Josh Marshall, like any reasonable American, isn't buying the bill of goods Bush is offering for Corporate America's hostile takeover via torture:
...President Bush placed great emphasis on the fact that whatever may have happened would have been consistent with his order that "anything we did would conform to U.S. law and would be consistent with international treaty obligations."Marshall links to this sane editorial noting the Tortured Logic of Bush's Sangre Limpia latter day Torquemadas
But that statement has a certain, shall we say, tortured ring to it when we've just seen this lengthy Pentagon memo which describes novel and improbable legal interpretations by which actions that seem on their face to violate US laws and international treaties actually do not because of the president's plenary powers as commander-in-chief and grand interrogation muckety-muck.
The March memo asserts that interrogators could inflict severe pain on a detainee with impunity as long as the intent was something other than to torture. An interrogator would be culpable only if he knew his actions would inflict suffering that is severe enough to induce "prolonged" physical or mental effects. An interrogator would be immune from punishment if he believed he acted to prevent a larger harm, the lawyers determined.Bush's good buddies in Saudi Arabia have their own blood cult fatwa-memo on torture:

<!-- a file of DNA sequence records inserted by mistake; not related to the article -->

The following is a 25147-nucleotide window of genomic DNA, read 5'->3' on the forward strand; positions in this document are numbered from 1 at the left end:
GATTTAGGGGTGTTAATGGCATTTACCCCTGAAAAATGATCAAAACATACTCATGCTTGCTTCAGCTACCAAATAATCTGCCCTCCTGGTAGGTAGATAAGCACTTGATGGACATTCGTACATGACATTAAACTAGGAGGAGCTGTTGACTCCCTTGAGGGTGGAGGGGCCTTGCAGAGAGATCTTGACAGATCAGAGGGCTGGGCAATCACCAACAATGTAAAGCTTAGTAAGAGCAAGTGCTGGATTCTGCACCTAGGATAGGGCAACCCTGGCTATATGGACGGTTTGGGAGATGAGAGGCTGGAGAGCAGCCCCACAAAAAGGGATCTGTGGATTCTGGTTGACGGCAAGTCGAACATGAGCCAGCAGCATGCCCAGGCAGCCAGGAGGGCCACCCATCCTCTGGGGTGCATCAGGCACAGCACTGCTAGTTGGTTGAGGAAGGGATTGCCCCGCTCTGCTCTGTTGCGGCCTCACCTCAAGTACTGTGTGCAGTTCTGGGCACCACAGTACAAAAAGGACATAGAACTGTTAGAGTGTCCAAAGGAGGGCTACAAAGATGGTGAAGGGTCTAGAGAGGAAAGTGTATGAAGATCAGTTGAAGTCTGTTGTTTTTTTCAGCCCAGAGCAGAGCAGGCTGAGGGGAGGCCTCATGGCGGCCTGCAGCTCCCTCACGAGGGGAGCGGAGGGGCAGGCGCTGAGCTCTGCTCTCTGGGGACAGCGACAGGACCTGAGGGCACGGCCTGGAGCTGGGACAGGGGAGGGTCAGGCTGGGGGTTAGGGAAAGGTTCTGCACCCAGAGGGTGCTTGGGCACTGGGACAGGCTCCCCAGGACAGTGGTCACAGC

A recent fatwa posted on a popular Islamic Web site in Saudi Arabia explains when a Muslim may mutilate the corpse of an infidel.Thankfully, America relies on rule of law, separation of church and state to give a rational basis for the law, and such extremist, anti-democratic theocrats would never be legitimized, as Bush, Ashcroft, Boykin and Falwell have...nevermind.
The ruling, written by a Saudi religious sheik named Omar Abdullah Hassan al-Shehabi, decrees that the dead can be mutilated as a reciprocal act when the enemy is disfiguring Muslim corpses, or when it otherwise serves the Islamic nation. In the second category, the reasons include "to terrorize the enemy" or to gladden the heart of a Muslim warrior.
The religious ruling was evidently posted to address questions about the conflict in Iraq, but is not limited by geography. In fact, in each of two gruesome attacks in Saudi Arabia last month that left 25 foreigners and 5 Saudis dead, a Western corpse was dragged for some distance behind a car. One was the body of an American engineer in Yanbu on May 1, the other a British businessman in Khobar last weekend.
That a cleric can post such an argument in an open forum goes a long way toward explaining how the most radical interpretations of religious texts flourish in Saudi Arabia. Even prayer leaders in Falluja, an Iraqi city not known for its love of things American, were swift to condemn the mutilations of four dead United States contractors in April as outside the bounds of Islam.
Fatwas like this one help pave the way for bloody assaults against foreigners that have plagued Saudi Arabia for the past year, many Saudi intellectuals believe...